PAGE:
5. 5. firm as well as enables them to apply current business methods to real problems. Students work in teams. MNG 384 Entrepreneurship: Small Business Formation Studies entrepreneurship for those with a serious interest in owning their own business within five years of graduation; students prepare a comprehensive business plan for starting or acquiring such a business; also studies the problems of an existing small business. MNG 376 Business Policy Analysis of policy formulation and implementation from a company-wide standpoint; emphasis on integration of knowledge and approaches across functional areas; both endogeneous and exogeneous factors which affect company policies; and the role of the firm in society. MNG 264 Industry and Competitive Analysis Develops concepts and techniques critical for formulating competitive strategy in a variety of business environments. Focuses on analyzing the structure of industries, the evolution of this structure, the pattern of interaction among competitors, and the competitive position and advantage of firms in the industry. MNG 411 Technology Strategy Develops concepts and analytical frameworks for evaluating the role of technology in the competitive advantage of the firm. Focuses on the technological environment of the firm, the use of technology to secure competitive advantage, and the management of innovation. Emphasizes the products, processes, and people of technology and innovation management. Prerequisite: First year of the Master of Business Administration program or equivalent. 1 unit. MNG 414 Strategic Management for Competitive Advantage Policy construction and planning of policy implementation at the executive level; case studies of company-wide situations from the management point of view; and integration and application of material from previous courses. MNG 425 Fundamentals of Strategic Management Research Seminars on topics in the development of strategic management theory. Topics include: Classics in Strategic Management (explores the historical development of the foundational literature of strategic management) and Theory Development and Assessment in Strategic Management (focuses on the process of conducting and critiquing research in the field). MNG 462 Corporate and Competitive Strategy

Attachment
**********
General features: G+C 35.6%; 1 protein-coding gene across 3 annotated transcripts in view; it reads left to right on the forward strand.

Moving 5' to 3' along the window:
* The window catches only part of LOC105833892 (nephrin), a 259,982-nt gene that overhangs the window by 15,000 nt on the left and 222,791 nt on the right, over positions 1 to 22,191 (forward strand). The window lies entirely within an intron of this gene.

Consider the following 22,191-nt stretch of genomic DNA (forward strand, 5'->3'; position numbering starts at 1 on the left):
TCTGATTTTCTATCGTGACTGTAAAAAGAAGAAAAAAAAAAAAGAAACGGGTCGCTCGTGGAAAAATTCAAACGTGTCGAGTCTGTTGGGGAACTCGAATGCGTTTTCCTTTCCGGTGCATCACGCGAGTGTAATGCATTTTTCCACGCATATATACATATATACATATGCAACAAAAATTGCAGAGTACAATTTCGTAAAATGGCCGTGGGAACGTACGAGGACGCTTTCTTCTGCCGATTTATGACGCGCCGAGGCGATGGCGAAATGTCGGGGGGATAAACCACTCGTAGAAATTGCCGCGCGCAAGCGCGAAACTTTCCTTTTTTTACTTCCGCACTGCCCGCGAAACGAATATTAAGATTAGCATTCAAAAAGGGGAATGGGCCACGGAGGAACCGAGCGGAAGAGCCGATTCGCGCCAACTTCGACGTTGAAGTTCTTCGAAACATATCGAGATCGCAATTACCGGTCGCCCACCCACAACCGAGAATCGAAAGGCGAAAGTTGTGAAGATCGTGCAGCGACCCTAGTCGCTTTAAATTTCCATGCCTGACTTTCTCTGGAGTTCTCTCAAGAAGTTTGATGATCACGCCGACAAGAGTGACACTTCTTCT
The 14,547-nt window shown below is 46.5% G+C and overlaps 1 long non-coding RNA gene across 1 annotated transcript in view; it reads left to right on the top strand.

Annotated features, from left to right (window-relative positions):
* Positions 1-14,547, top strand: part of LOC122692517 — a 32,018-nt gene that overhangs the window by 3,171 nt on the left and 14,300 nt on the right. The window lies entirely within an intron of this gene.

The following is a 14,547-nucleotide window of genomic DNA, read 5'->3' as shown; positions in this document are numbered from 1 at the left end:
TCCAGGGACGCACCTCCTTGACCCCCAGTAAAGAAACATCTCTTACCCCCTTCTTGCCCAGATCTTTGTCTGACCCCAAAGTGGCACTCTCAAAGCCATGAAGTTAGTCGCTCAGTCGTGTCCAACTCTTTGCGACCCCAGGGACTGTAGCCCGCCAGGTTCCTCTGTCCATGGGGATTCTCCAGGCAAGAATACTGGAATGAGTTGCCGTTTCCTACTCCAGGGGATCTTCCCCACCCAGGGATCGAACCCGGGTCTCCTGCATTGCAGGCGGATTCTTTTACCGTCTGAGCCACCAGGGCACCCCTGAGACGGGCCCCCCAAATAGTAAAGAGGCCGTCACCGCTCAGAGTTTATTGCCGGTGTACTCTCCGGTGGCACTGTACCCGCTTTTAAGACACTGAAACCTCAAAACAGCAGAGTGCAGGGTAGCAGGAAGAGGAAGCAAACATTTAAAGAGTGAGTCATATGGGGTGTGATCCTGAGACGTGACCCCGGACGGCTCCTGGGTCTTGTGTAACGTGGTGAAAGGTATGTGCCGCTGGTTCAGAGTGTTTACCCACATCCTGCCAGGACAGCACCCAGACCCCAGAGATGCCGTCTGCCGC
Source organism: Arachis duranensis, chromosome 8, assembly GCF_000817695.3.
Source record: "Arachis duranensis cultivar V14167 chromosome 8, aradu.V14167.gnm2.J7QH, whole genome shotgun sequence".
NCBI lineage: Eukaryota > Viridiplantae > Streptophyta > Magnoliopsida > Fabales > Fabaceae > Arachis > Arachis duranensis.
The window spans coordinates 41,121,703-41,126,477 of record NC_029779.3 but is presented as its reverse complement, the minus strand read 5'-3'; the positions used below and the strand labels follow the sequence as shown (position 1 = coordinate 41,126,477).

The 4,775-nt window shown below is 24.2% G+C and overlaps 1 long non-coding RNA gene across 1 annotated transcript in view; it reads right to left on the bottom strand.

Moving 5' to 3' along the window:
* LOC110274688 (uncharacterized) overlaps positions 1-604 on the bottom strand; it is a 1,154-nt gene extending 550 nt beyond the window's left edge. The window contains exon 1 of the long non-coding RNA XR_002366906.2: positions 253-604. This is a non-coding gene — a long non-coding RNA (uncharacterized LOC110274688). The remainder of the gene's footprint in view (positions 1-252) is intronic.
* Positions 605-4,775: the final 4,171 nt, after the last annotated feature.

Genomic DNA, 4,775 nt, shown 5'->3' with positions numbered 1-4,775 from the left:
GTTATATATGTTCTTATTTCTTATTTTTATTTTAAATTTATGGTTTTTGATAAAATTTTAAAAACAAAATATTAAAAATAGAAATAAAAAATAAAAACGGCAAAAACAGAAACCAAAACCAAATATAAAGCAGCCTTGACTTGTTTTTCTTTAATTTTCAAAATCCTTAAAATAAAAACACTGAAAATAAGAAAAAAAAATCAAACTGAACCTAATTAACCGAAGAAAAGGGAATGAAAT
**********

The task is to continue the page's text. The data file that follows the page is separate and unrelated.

6. 6. Research seminars on topics in firm-level and business-level strategy. Topics include: Corporate Strategy (explores issues associated with the scope of the firm, corporate governance and value creation) and Competitive Strategy (focuses on strategic positioning, timing, competitive advantage and sustainability). MNG 575 Seminar in Organization Theory This course introduces students to the major schools of thought in organization and management theory. It considers the development of the field, major and foundational works in particular areas or schools of thought, and provides a cognitive map with which to evaluate contemporary research and debates. At the end of the course the student will have an understanding of the strengths and weaknesses of each major paradigm or perspective.